Thursday, January 10, 2013

The possibilities of shorter books

In 2009, Philip Greenspun observed the following:

The pre-1990 commercial publishing world supported two lengths of manuscript:

1. the five-page magazine article, serving as filler among the ads

2. the book, with a minimum of 200 pages

Suppose that an idea merited 20 pages, no more and no less? A handful of long-copy magazines, such as the old New Yorker would print 20-page essays, but an author who wished his or her work to be distributed would generally be forced to cut it down to a meaningless 5-page magazine piece or add 180 pages of filler until it reached the minimum size to fit into the book distribution system.

What got me thinking about this again was the publication of my former colleague Stephen O'Grady's book, The New Kingmakers. (Grab a copy now. It's free. Really. Right now. I can wait. Back now? OK.)

It's relatively short at 50 pages but, as Stephen wrote me on twitter "between Race Against the Machine & the Kindle Singles model, i didn't see the point in stretching to meet artificial expectations." (Race Against the Machine is another recent non-fiction book by MIT's Andrew McAfee and Erik Brynjolfsson. It weighs in at 98 pages.) 

For their part, Kindle Singles and other "e-singles" are apparently increasing in popularity. As noted in Laura Hazard Owen's post "Why 2012 was the year of the e-single":

In February, I reported that the company had sold two million Kindle Singles; as of September, that number was up to 3.5 million, and Amazon just expanded the program to the U.K., where it will include new entries by bestselling British authors as well as most of the American Kindle Singles.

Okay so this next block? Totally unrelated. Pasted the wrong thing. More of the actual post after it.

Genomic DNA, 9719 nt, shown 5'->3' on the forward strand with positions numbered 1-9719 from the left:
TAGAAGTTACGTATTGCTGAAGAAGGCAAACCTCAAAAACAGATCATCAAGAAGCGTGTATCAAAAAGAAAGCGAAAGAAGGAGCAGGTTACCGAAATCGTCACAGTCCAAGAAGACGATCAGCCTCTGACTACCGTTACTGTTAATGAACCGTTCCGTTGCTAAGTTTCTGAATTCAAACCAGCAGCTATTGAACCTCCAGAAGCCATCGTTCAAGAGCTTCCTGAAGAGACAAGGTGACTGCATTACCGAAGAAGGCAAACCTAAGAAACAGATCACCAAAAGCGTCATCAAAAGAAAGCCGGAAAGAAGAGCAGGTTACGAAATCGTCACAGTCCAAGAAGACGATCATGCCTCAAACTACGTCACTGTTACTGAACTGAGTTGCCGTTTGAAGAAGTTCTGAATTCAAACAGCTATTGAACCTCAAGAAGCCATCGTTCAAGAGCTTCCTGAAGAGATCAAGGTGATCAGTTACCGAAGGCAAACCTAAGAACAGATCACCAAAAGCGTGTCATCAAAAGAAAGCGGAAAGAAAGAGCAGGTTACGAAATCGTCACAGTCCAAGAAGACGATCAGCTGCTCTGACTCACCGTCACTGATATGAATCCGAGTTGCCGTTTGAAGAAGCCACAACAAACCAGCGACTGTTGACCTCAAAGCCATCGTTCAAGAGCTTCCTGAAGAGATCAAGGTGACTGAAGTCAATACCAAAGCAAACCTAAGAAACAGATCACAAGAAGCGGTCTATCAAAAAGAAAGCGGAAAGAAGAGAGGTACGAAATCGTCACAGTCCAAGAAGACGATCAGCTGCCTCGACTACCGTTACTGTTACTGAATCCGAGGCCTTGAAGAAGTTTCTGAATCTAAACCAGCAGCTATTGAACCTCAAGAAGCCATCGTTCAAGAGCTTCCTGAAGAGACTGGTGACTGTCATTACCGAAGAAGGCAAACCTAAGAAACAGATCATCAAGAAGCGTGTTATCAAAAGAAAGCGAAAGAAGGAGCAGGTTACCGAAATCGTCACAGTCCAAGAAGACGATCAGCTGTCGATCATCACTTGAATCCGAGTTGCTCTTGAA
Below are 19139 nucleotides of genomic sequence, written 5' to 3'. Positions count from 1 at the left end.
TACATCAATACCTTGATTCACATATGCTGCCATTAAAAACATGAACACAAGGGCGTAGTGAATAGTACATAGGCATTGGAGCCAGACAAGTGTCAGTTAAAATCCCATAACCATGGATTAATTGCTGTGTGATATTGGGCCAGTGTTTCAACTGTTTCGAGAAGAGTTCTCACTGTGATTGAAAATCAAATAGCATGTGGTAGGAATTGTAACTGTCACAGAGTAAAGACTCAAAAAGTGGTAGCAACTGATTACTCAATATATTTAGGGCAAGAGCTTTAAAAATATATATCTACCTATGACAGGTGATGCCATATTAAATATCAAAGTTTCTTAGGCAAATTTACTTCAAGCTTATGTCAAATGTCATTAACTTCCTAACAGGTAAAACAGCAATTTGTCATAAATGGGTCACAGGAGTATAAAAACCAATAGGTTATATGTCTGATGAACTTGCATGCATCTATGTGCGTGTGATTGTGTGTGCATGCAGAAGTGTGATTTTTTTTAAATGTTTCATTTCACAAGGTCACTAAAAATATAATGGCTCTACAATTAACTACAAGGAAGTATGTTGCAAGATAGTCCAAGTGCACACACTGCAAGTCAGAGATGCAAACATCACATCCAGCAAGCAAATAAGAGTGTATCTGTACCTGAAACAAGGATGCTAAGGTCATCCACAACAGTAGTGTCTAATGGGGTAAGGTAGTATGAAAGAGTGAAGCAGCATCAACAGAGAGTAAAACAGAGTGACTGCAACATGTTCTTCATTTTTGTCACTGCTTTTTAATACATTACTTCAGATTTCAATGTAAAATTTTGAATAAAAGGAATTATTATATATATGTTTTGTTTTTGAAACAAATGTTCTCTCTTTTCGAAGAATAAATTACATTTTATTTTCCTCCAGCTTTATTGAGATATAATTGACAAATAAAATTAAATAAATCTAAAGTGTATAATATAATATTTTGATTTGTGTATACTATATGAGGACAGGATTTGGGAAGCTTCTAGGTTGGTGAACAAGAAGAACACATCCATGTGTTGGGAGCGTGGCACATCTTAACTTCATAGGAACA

And The New York Times generated lots of buzz with its beautifully executed "Snow Fall: The Avalanche at Tunnel Creek" feature.

That said, I expect the business models, especially when publishers are involved, will need some shaking out. Owen also noted that "With most Kindle Singles priced at $1.99, that’s only $7 million or so — and Amazon only takes 30 percent of it, making the revenue basically a rounding error." For conventionally published printed works, I suspect the economics will be even more challenging in most cases. Nonetheless, as e-books become ever more mainstream and reader/buyer expectations become less anchored by traditional publishing forms, I expect written works to start gravitating towards their natural lengths. (Although, realistically, as anyone who has been exposed to the endless over-length series in genre fiction will tell you, there will probably always be certain incentives to use more words rather than fewer.) 

This discussion is especially pertinent to me because I'm in the process of wrapping up a book on cloud computing that I'll be publishing through Amazon's CreateSpace. I fussed around a fair bit regarding the "proper" minimum length for the book. At the end of the day, the book is going to hit a fairly conventional 60,000 word, 250 page or so length but it probably didn't need to. I don't really see anything in the book as filler, but I might have done some things differently if I weren't determined to hit a 50,000 word or so minimum target.

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